• Symmetry under different time series lengths. In previous studies, the length of time series is usually chosen as the amount of current data sampled within a fundamental current period. However, analyzing the characteristics of the output signal of the power converter, it was found that the sequence length can actually be shorter. Taking the current of the inverter under healthy conditions as an example, redraw Figure 5a as shown in the Figure 7.
    Divide the current in a period T into four sub-intervals I, II, III, and IV, with each interval length T / 4 . Dashed lines l l , 1 2 , and 1 3 are the dividing lines of the interval. For current signals in phase-a, the waveforms located in sub intervals I and II are symmetrical with symmetry axis l l . While the current waveform in intervals II and III is centrally symmetrical about P ( T / 2 , 0 ) , and so is the waveform in the former half and the latter half in a period. This paper refers to them as “quarter-wave symmetry (QWS)” and “half-wave symmetry (HWS)”, respectively. Moreover, in the healthy condition, in terms of the time dimension, the current waveform in the latter period is the same as or symmetrical to the previous one. Therefore, not only are the three-phase currents symmetrical, but each phase current itself is also symmetrical. Previous studies have mostly focused on the symmetry between currents in two phases, with less research on the symmetry of the current itself, which may be a worthwhile direction for further investigation.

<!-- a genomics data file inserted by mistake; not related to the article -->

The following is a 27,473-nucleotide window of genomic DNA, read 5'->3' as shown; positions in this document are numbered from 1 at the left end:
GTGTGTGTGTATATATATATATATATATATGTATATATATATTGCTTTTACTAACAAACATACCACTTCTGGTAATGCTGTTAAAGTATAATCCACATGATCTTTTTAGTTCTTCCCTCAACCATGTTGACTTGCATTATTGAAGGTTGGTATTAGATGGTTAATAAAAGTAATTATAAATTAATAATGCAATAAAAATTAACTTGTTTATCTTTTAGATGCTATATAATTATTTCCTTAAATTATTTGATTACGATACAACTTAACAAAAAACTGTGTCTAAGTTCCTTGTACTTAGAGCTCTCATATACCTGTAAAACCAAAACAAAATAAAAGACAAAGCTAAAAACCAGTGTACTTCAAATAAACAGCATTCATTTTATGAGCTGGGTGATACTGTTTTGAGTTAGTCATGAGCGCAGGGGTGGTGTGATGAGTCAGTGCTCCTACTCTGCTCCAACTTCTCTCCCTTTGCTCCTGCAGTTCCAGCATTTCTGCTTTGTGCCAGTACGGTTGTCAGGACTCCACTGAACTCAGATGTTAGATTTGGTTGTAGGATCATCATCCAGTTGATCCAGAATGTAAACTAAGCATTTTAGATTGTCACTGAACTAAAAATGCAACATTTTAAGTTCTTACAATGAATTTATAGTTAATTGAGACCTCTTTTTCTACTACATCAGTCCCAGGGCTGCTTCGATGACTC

• The influence of reference frame on symmetry. In the time–current coordinate system, as shown in Figure 5, the current waveform is half-wave symmetrical under healthy conditions but asymmetric when a fault occurs. But if the three-phase currents are transformed into the α - β coordinate through Clark transformation, things will be different. The formula of Clark transformation is given in Equation (31), where k is a proportional coefficient. Clark transformation can transform the current in the three-phase abc coordinate system into the Cartesian coordinate system. Figure 8 shows the current trajectories in α - β coordinate under different conditions [58,59]. It can be seen that the waveforms of current trajectories under fault conditions are still symmetrical. Fault diagnosis can be performed through the axis of symmetry/center of symmetry. In the two-dimensional current–current coordinate system, the current trajectories are symmetrical for some types of faults, while others are not [60]. Therefore, it can be concluded that the symmetry is related to the reference frame, and the symmetry under different reference frames is also worth further research.
    i α i β = k 1 1 2 1 2 0 3 2 3 2 · i a i b i c

5. Conclusions